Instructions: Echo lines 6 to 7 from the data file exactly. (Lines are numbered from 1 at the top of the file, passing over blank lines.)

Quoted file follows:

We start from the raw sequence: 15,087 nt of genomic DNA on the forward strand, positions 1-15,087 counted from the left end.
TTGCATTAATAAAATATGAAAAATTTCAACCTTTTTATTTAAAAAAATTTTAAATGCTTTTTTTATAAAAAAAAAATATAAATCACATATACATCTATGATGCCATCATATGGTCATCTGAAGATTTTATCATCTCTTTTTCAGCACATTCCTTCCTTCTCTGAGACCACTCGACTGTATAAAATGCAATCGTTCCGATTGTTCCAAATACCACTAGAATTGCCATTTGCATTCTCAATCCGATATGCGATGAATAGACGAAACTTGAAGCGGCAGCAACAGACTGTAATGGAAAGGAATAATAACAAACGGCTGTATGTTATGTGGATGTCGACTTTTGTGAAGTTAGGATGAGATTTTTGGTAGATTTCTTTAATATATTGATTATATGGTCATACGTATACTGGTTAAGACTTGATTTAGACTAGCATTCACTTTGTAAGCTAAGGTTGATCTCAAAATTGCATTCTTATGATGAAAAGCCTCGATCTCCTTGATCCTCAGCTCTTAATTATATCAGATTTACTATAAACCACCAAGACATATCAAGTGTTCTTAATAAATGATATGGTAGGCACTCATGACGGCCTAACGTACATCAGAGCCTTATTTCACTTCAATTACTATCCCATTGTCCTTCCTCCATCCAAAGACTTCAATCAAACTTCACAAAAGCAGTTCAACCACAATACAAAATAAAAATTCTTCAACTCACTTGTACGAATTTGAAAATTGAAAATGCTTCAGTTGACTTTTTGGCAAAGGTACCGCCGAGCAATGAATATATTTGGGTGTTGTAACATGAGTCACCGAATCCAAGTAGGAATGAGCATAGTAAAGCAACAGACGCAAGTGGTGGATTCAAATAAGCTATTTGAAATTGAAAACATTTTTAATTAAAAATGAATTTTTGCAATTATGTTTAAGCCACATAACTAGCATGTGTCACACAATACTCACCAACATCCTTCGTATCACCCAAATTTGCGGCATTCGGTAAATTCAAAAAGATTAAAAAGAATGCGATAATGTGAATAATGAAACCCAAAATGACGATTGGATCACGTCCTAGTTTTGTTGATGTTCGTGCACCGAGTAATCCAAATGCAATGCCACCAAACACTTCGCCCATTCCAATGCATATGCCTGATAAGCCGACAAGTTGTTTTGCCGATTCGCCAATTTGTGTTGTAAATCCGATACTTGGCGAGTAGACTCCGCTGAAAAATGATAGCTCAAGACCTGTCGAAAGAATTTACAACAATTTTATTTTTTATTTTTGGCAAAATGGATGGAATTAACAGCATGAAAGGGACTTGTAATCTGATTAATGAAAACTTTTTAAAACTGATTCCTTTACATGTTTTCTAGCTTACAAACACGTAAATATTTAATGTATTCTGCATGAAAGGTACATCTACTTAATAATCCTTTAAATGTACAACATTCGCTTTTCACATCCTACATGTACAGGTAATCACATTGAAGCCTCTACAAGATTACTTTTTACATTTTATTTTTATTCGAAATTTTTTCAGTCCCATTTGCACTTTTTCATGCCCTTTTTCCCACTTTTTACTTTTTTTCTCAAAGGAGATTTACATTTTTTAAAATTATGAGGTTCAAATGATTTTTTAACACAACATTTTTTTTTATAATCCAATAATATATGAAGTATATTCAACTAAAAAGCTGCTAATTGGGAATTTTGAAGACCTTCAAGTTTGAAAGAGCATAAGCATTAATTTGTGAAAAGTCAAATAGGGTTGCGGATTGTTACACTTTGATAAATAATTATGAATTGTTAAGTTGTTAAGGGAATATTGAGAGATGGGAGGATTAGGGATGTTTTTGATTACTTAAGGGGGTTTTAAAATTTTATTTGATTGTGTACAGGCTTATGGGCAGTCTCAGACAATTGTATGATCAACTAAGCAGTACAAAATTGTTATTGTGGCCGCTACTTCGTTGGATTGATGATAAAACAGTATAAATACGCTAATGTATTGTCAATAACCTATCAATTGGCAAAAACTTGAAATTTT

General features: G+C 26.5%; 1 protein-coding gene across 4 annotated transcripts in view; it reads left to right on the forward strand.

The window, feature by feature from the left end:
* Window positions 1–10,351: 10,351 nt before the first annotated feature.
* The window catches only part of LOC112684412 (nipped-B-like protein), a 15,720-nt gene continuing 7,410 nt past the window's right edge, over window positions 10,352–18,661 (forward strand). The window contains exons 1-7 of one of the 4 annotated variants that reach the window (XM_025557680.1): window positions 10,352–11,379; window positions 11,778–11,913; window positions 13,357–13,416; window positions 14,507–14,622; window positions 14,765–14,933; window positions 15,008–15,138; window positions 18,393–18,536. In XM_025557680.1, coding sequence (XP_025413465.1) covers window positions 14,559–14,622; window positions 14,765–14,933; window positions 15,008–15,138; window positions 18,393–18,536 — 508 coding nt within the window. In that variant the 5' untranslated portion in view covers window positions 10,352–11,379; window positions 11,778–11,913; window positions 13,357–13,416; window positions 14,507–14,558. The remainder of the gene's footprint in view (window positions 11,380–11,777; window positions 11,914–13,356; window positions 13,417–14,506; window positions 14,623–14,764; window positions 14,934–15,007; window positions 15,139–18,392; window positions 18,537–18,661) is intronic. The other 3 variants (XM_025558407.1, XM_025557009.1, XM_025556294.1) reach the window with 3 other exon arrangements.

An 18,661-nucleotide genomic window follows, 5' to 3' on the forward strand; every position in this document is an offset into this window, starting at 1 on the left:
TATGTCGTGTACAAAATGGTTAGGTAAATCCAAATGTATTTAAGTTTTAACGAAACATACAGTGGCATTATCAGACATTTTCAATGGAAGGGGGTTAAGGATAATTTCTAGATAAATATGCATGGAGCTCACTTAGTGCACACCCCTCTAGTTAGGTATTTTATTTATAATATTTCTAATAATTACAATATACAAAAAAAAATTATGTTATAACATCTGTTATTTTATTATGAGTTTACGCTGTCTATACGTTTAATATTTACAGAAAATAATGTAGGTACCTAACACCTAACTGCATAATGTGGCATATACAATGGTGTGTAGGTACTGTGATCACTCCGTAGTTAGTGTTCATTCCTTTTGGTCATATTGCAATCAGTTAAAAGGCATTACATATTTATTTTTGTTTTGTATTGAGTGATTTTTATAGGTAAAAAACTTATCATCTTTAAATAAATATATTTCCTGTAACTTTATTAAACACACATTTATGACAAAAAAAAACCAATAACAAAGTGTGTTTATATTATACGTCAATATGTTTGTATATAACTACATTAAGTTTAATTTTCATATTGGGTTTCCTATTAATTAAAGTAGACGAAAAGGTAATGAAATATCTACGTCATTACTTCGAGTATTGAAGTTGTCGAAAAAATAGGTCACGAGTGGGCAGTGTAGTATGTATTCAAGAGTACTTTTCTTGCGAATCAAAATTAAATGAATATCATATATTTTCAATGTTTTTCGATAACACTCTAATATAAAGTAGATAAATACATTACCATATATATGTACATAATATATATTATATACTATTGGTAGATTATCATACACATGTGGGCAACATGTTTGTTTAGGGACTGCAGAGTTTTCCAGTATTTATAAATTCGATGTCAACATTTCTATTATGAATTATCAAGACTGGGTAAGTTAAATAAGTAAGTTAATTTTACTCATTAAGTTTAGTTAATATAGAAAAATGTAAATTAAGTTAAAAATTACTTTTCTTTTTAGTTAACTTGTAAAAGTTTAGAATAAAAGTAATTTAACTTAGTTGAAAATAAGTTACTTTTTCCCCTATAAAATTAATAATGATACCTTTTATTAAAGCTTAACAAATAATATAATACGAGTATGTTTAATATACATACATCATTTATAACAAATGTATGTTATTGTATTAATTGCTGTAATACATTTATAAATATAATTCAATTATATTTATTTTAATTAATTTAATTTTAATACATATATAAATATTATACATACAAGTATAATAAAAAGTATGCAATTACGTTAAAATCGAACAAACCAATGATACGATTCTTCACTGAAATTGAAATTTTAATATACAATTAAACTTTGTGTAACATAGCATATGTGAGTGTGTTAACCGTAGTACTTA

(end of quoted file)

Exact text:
* The window catches only part of LOC112684412 (nipped-B-like protein), a 15,720-nt gene continuing 7,410 nt past the window's right edge, over window positions 10,352–18,661 (forward strand). The window contains exons 1-7 of one of the 4 annotated variants that reach the window (XM_025557680.1): window positions 10,352–11,379; window positions 11,778–11,913; window positions 13,357–13,416; window positions 14,507–14,622; window positions 14,765–14,933; window positions 15,008–15,138; window positions 18,393–18,536. In XM_025557680.1, coding sequence (XP_025413465.1) covers window positions 14,559–14,622; window positions 14,765–14,933; window positions 15,008–15,138; window positions 18,393–18,536 — 508 coding nt within the window. In that variant the 5' untranslated portion in view covers window positions 10,352–11,379; window positions 11,778–11,913; window positions 13,357–13,416; window positions 14,507–14,558. The remainder of the gene's footprint in view (window positions 11,380–11,777; window positions 11,914–13,356; window positions 13,417–14,506; window positions 14,623–14,764; window positions 14,934–15,007; window positions 15,139–18,392; window positions 18,537–18,661) is intronic. The other 3 variants (XM_025558407.1, XM_025557009.1, XM_025556294.1) reach the window with 3 other exon arrangements.

An 18,661-nucleotide genomic window follows, 5' to 3' on the forward strand; every position in this document is an offset into this window, starting at 1 on the left: